Unsung Heroes: Meals On Wheels


I have often read and heard about Meals on Wheels but hardly knew anything about their organization. When i was recommended to contact them, it was an immense pleasure to learn about their mission. In addition, I managed to meet one of their volunteers who among the community of volunteers, would certainly be among the final candidates for a gold medal if there existed an Olympic program for Volunteers.

On August 11th, 2016, I met with Lea de Vries-Bothwel originally from Hoensbroek Netherlands, a Sault resident who is the Co-ordinator for Meals on Wheels. Lea has been the co-ordinator for the program for over 4 years and explained that the Meals on Wheels program mission is to keep people in their homes as long as possible.

Meals on Wheels was started by the ladies of the Maycourt Club in 1973 who prepared,
packaged, and provided the meals voluntarily for housebound seniors. Originally they delivered approximately 25 meals per day. Currently over 100 meals are delivered daily during lunch hour Monday-Friday.

All meals are prepared fresh daily in the F.J.Davey Home. Hot meals are delivered in containers that keep the food hot. A hot meal consists of soup, main course, and dessert. Frozen meals are supplied on Friday for those who need nutritional support on the weekend.

The meals are rather inexpensive only $7.00 for a hot meal and $7.50 for a frozen meal. The Ministry of Health and Long Term Care subsidize the meals.

Lea and the Davey Home dietician co-ordinate the meal program which rotates around a 3 week period. Special diets are accommodated as much as possible. The meals are then delivered to qualified Sault residents such as convalescents, people with disabilities, seniors, veterans, people suffering from chronic illness, and caregivers.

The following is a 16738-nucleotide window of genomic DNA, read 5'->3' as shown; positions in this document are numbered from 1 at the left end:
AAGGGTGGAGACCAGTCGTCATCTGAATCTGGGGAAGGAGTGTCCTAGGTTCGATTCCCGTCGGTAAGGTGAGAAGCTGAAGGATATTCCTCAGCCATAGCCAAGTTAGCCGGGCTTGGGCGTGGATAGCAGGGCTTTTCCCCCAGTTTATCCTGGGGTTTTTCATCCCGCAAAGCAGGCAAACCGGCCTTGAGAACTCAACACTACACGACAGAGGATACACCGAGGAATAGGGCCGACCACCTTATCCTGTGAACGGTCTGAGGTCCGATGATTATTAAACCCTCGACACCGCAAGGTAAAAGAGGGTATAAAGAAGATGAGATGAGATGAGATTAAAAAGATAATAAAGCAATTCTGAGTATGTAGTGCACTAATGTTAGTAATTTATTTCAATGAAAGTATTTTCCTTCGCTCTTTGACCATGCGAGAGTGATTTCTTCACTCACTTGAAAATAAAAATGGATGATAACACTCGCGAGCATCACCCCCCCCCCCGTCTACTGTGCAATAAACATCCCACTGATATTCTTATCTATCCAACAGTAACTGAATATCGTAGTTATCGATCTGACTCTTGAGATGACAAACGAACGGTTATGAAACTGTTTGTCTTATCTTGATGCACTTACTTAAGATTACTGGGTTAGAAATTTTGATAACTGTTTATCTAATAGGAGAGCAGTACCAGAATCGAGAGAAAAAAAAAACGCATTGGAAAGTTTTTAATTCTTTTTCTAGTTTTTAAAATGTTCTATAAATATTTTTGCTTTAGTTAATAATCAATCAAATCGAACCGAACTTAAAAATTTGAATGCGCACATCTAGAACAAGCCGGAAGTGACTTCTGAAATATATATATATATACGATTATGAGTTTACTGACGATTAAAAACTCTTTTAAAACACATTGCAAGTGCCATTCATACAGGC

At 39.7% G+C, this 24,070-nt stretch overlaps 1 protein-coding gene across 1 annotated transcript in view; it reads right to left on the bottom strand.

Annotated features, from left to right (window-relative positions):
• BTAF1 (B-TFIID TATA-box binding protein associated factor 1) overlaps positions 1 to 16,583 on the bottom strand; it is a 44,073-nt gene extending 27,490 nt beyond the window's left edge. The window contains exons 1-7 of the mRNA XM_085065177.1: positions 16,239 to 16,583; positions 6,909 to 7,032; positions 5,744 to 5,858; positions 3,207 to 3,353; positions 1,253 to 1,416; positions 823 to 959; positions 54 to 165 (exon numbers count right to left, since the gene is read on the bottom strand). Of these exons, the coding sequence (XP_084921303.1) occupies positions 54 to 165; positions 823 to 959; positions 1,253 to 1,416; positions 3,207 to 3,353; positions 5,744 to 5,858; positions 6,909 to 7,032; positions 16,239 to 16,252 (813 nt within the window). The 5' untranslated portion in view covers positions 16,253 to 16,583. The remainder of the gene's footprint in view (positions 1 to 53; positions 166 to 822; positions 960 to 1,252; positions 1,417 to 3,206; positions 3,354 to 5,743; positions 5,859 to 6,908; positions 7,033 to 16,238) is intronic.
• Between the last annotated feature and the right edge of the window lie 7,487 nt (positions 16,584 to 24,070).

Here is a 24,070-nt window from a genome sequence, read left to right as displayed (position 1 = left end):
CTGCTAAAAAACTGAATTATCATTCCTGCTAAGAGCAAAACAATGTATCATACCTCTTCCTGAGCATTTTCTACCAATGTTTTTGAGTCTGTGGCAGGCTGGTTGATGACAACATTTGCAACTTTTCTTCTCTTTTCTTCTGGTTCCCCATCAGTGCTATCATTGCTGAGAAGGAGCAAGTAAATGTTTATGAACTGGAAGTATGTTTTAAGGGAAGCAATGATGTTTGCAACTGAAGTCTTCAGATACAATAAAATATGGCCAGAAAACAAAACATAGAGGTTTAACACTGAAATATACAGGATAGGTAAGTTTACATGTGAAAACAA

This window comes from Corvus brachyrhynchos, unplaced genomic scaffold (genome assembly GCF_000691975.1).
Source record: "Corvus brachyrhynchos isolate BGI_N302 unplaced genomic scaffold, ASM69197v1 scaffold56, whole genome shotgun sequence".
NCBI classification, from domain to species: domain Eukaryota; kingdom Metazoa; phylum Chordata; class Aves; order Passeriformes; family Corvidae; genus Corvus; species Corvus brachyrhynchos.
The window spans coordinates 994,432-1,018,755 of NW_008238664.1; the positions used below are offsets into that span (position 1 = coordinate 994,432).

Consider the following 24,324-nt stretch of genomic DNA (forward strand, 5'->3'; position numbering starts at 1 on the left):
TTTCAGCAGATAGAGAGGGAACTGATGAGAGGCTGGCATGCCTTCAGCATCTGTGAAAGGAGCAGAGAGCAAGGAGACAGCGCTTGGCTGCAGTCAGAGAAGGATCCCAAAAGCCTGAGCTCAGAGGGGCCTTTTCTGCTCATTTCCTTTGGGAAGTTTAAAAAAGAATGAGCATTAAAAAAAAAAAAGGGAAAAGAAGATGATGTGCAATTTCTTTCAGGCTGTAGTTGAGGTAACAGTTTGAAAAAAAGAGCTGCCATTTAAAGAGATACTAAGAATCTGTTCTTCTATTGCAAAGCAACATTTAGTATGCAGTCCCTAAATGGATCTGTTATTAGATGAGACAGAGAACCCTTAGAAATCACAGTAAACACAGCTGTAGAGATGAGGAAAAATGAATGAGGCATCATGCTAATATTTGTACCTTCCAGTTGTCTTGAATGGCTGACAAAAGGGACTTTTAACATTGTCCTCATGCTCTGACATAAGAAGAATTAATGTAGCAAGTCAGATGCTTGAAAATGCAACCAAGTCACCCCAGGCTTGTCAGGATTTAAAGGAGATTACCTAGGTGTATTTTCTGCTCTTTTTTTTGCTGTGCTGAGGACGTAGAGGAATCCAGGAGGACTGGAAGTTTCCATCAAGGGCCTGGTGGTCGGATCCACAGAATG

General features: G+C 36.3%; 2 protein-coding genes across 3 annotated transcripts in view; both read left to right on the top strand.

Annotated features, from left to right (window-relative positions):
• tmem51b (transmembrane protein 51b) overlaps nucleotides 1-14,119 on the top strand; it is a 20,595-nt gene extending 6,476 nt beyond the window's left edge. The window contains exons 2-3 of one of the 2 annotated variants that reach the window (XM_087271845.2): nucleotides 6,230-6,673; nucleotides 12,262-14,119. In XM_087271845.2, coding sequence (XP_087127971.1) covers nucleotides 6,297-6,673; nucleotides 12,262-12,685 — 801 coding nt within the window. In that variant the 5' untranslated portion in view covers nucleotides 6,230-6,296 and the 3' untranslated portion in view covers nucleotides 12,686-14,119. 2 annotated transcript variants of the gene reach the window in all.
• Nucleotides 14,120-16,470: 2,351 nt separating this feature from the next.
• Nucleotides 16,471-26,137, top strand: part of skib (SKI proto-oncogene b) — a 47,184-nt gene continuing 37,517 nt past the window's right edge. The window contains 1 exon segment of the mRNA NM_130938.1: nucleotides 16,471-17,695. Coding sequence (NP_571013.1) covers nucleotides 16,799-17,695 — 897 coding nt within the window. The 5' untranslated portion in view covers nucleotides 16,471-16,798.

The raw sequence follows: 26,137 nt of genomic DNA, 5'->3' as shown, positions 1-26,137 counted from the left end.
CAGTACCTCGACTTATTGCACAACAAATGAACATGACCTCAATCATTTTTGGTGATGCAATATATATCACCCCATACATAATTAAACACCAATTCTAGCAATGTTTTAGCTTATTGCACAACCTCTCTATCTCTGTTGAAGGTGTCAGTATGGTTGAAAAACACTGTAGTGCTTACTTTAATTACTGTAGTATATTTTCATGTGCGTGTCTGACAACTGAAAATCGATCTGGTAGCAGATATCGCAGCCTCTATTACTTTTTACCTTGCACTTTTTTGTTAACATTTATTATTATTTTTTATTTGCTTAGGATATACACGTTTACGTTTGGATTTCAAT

Lea receives all applications for the program. Referrals are received from individuals or family members, physicians, social services, hospital, geriatric clinic, and CCAC.

All meals are all delivered by volunteers who on average deliver up to 20 meals. Among the over 100 volunteers, there is Dick Brown whom I had the privilege to meet while talking to Lea. That day also happened to be his birthday!

Now Dick Brown is no ordinary individual. Consider this; he is 93 years old and has been delivering meals since 1975! He responded to an ad while still working as payroll supervisor at Weyerhaeuser. Incidentally, at his own cost in his own vehicle. Now Dick is mostly on standby with calls for his assistance only happening occasionally, which he said can be up to 2 times /week.

A Sault native Dick volunteered for WWII when he was 18 and wound up as rear gunner in the RAF. He flew in Halifax 4 engine bombers. One of his missions was towing a glider into occupied France the night before D Day and dropping the glider on Caen. Most of his missions were at night. A couple of the other ones he mentioned were Arnhem and crossing the Rhine.

Dick treasures the people he meets while delivering the meals. He enjoys listening to their stories and his contribution to their ability to remain in their own home. He is an intelligent caring man who relates to the difficulties that the meal recipients are experiencing.

Dick Brown is another Sault resident who contributes immensely to the welfare of our citizens. As mentioned above, if there was a Volunteer Olympics Dick Brown would certainly be on the podium.

Every year all the volunteers are feted at the Davey Home with a special dinner in recognition of their efforts to support the program.


Meals on Wheels


  1. These are the kind of stories that warm the heart. We can only strive to match their contribution, giving so generously to others, and putting themselves secondary, behind all else. This planet would be a much better place with more of them…

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